I really, really, really didn't want to like this restaurant, in the same way that I really, really, really don't like (or trust) "hype" for the next new big restaurant or bar or speakeasy or taco truck or grilled cheese stand or pupusa store, etc. The clip of new restaurants opening here in DC just about keeps pace with how often luxury condos get built, and that's saying something - it's all very hard to keep track of, and frankly, hard to stay excited about.
From the start, I was already annoyed at Pineapple and Pearls (P&P from now on). Owned and operated by the same guy (Aaron Silverman, uber-talented chef, great tattoos, one of Food and Wine's 2016 Best New Chefs) that makes people wait hours for some (albeit DELICIOUS) pork and lychee salad at Rose's Luxury? Check. The hype began when construction had barely started on the restaurant space in Barracks Row, including breathless articles on Eater DC, Washington Post, Washington City Paper, DCist, and so on and so on and so on? Check. And most controversially of all, requiring you to pre-pay for your (very expensive) prix-fix meal in advance through their booking system? Check, I said, as I considered snipping up my credit cards once and for all.
Shortly after arrival, it appeared that my skepticism was warranted. I'd booked two seats at the chef's counter and the party ahead of us - including one tall, very talkative gentleman with an equally jaunty ~*man bun*~ - were running 45 minutes behind and wouldn't vacate their seats, despite the meal already being over. Maybe one of the bad things about not actually having physical bills people have to pay for in your restaurant is that people then feel like the meal is never really over. In any case, the greeting staff at P&P were incredibly gracious and apologetic as I downed my second "welcome cocktail" (complete with a maraschino cherry covered in gold leaf).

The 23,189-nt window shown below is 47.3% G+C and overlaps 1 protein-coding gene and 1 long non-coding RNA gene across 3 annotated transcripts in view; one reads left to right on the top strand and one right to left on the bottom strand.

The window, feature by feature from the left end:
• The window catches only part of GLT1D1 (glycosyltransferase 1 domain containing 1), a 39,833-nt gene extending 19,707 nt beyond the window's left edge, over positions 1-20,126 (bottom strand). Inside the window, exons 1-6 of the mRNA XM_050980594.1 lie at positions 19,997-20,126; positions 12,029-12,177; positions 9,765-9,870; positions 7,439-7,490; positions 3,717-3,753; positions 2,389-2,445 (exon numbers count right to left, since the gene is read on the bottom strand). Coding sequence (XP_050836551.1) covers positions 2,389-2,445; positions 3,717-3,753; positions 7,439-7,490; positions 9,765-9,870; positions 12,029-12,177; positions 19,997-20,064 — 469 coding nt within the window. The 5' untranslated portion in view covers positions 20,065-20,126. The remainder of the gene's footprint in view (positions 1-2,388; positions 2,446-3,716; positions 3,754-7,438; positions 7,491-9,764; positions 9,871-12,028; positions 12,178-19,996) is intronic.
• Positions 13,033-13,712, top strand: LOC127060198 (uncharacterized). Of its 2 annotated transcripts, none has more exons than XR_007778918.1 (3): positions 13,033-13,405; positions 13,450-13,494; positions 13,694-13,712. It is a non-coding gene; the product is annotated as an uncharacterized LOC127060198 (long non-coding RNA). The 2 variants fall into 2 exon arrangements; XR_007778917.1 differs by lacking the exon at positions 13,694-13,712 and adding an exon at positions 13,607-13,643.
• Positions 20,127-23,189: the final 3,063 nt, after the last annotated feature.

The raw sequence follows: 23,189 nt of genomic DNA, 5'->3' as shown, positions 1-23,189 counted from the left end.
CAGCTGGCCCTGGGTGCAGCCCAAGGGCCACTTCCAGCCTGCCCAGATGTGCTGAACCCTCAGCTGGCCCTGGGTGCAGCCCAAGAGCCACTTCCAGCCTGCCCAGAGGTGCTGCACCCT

Finally, Man Bun and his Man Friends departed and it was our turn to sit down at the chef's counter and my annoyance/skepticism/hangriness strangely evaporated almost immediately. And it might have something to do with the truly incredible food that, especially when expertly paired up with really, really excellent and unexpected wine choices, made this one of the best meals I have ever had in my life.
I'm certain the P&P team will be switching up the menu fairly frequently but here are some of the highlights from a blurry delicious haze of a night after the jump (hover over for captions):
Tom Sietsema called his visit to P&P "astonishing" and I couldn't agree more. Chef Silverman and his team are cooking not only at Michelin-star levels of fine dining from a quality and creativity perspective but there's something else - this is fine dining with proper heart and soul that's simultaneously down to earth (Chef Silverman, who served us several of the courses, explains his approach to certain dishes so simply that you can't help but wonder why you didn't think of things like "White Asparagus Okonomiyaki" yourself) and otherworldly at the same time. I have eaten at two and three star Michelin rated restaurants and now when I look back on those experiences, some of them seem incredibly stuffy in comparison, and just a little bit more hollow.
So here's the part we have to talk about: the wallet damage. It's not cheap, this. In fact, at $250 per person, P&P comes in at what is probably among the most expensive prix-fixe or tasting menu options in the city, falling into the (hyper competitive) category of New York Prices. For what you pay though, it's 13 all-inclusive outstanding courses of incredibly well-plated, thoughtful and above all, tasty food. Combined with nearly spotless service and the incredible hospitality from the wait staff and the chefs themselves, I'm already plotting my return (.....eventually).
One woman's journey to eat all the food. Or at least, most of it.